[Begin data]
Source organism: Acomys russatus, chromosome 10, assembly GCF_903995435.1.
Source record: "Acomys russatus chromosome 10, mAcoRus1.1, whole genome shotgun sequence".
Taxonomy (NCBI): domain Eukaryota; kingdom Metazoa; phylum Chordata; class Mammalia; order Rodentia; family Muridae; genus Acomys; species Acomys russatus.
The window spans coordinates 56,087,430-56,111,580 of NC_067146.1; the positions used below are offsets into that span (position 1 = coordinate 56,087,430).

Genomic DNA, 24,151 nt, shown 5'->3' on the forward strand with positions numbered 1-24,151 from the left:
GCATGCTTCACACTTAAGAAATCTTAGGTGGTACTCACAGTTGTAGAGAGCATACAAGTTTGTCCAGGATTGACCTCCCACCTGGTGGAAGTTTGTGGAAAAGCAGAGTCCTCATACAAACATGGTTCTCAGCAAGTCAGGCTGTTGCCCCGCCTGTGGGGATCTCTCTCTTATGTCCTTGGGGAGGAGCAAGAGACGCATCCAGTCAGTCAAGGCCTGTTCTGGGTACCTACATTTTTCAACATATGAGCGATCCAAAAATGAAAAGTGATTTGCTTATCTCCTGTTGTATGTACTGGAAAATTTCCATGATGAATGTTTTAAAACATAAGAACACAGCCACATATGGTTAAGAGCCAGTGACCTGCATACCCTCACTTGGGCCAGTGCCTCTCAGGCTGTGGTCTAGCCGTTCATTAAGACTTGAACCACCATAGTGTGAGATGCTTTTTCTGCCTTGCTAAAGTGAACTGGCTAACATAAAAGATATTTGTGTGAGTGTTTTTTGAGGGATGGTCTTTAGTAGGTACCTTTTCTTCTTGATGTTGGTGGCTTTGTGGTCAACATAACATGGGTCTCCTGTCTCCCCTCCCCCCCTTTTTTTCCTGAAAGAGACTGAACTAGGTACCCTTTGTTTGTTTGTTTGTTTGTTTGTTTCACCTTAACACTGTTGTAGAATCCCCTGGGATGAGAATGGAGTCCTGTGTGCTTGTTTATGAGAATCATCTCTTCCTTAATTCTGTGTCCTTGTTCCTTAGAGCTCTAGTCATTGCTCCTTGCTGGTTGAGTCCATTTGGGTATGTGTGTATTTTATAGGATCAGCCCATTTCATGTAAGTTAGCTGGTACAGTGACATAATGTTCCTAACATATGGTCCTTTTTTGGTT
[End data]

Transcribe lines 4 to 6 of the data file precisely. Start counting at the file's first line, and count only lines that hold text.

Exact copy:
The window spans coordinates 56,087,430-56,111,580 of NC_067146.1; the positions used below are offsets into that span (position 1 = coordinate 56,087,430).

Genomic DNA, 24,151 nt, shown 5'->3' on the forward strand with positions numbered 1-24,151 from the left:
GCATGCTTCACACTTAAGAAATCTTAGGTGGTACTCACAGTTGTAGAGAGCATACAAGTTTGTCCAGGATTGACCTCCCACCTGGTGGAAGTTTGTGGAAAAGCAGAGTCCTCATACAAACATGGTTCTCAGCAAGTCAGGCTGTTGCCCCGCCTGTGGGGATCTCTCTCTTATGTCCTTGGGGAGGAGCAAGAGACGCATCCAGTCAGTCAAGGCCTGTTCTGGGTACCTACATTTTTCAACATATGAGCGATCCAAAAATGAAAAGTGATTTGCTTATCTCCTGTTGTATGTACTGGAAAATTTCCATGATGAATGTTTTAAAACATAAGAACACAGCCACATATGGTTAAGAGCCAGTGACCTGCATACCCTCACTTGGGCCAGTGCCTCTCAGGCTGTGGTCTAGCCGTTCATTAAGACTTGAACCACCATAGTGTGAGATGCTTTTTCTGCCTTGCTAAAGTGAACTGGCTAACATAAAAGATATTTGTGTGAGTGTTTTTTGAGGGATGGTCTTTAGTAGGTACCTTTTCTTCTTGATGTTGGTGGCTTTGTGGTCAACATAACATGGGTCTCCTGTCTCCCCTCCCCCCCTTTTTTTCCTGAAAGAGACTGAACTAGGTACCCTTTGTTTGTTTGTTTGTTTGTTTGTTTCACCTTAACACTGTTGTAGAATCCCCTGGGATGAGAATGGAGTCCTGTGTGCTTGTTTATGAGAATCATCTCTTCCTTAATTCTGTGTCCTTGTTCCTTAGAGCTCTAGTCATTGCTCCTTGCTGGTTGAGTCCATTTGGGTATGTGTGTATTTTATAGGATCAGCCCATTTCATGTAAGTTAGCTGGTACAGTGACATAATGTTCCTAACATATGGTCCTTTTTTGGTT